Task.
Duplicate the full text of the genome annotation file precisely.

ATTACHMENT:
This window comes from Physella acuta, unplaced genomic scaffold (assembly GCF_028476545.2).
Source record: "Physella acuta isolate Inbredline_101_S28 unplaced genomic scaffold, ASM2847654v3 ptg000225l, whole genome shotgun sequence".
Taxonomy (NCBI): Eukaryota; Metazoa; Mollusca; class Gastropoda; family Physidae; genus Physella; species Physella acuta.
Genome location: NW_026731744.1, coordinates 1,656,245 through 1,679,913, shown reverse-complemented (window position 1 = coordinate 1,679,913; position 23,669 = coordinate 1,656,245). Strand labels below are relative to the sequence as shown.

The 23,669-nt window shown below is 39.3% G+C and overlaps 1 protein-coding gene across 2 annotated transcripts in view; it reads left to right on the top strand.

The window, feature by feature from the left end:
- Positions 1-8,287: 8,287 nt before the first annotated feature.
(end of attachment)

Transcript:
This window comes from Physella acuta, unplaced genomic scaffold (assembly GCF_028476545.2).
Source record: "Physella acuta isolate Inbredline_101_S28 unplaced genomic scaffold, ASM2847654v3 ptg000225l, whole genome shotgun sequence".
Taxonomy (NCBI): Eukaryota; Metazoa; Mollusca; class Gastropoda; family Physidae; genus Physella; species Physella acuta.
Genome location: NW_026731744.1, coordinates 1,656,245 through 1,679,913, shown reverse-complemented (window position 1 = coordinate 1,679,913; position 23,669 = coordinate 1,656,245). Strand labels below are relative to the sequence as shown.

The 23,669-nt window shown below is 39.3% G+C and overlaps 1 protein-coding gene across 2 annotated transcripts in view; it reads left to right on the top strand.

The window, feature by feature from the left end:
- Positions 1-8,287: 8,287 nt before the first annotated feature.